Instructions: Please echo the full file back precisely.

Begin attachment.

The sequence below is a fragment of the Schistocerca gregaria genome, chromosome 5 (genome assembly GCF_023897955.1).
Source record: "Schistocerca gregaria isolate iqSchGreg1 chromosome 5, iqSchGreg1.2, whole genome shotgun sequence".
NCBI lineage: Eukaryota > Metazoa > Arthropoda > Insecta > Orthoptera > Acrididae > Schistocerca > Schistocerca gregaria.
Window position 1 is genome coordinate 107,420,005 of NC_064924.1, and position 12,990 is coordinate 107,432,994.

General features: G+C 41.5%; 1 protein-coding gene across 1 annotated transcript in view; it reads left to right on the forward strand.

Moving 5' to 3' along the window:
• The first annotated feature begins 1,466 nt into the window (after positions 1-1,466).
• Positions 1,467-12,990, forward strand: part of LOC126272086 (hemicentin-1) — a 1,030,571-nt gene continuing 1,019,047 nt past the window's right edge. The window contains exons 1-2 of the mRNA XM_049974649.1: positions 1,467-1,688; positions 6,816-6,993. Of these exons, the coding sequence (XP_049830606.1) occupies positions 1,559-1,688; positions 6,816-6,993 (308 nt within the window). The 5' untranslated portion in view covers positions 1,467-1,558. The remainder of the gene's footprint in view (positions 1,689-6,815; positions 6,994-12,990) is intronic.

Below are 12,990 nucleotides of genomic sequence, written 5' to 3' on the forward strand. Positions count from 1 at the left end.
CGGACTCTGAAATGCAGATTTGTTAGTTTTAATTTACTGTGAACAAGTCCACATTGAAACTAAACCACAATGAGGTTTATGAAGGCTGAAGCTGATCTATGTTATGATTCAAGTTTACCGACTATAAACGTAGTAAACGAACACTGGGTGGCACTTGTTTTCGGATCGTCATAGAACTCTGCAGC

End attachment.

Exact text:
The sequence below is a fragment of the Schistocerca gregaria genome, chromosome 5 (genome assembly GCF_023897955.1).
Source record: "Schistocerca gregaria isolate iqSchGreg1 chromosome 5, iqSchGreg1.2, whole genome shotgun sequence".
NCBI lineage: Eukaryota > Metazoa > Arthropoda > Insecta > Orthoptera > Acrididae > Schistocerca > Schistocerca gregaria.
Window position 1 is genome coordinate 107,420,005 of NC_064924.1, and position 12,990 is coordinate 107,432,994.

General features: G+C 41.5%; 1 protein-coding gene across 1 annotated transcript in view; it reads left to right on the forward strand.

Moving 5' to 3' along the window:
• The first annotated feature begins 1,466 nt into the window (after positions 1-1,466).
• Positions 1,467-12,990, forward strand: part of LOC126272086 (hemicentin-1) — a 1,030,571-nt gene continuing 1,019,047 nt past the window's right edge. The window contains exons 1-2 of the mRNA XM_049974649.1: positions 1,467-1,688; positions 6,816-6,993. Of these exons, the coding sequence (XP_049830606.1) occupies positions 1,559-1,688; positions 6,816-6,993 (308 nt within the window). The 5' untranslated portion in view covers positions 1,467-1,558. The remainder of the gene's footprint in view (positions 1,689-6,815; positions 6,994-12,990) is intronic.

Below are 12,990 nucleotides of genomic sequence, written 5' to 3' on the forward strand. Positions count from 1 at the left end.
CGGACTCTGAAATGCAGATTTGTTAGTTTTAATTTACTGTGAACAAGTCCACATTGAAACTAAACCACAATGAGGTTTATGAAGGCTGAAGCTGATCTATGTTATGATTCAAGTTTACCGACTATAAACGTAGTAAACGAACACTGGGTGGCACTTGTTTTCGGATCGTCATAGAACTCTGCAGC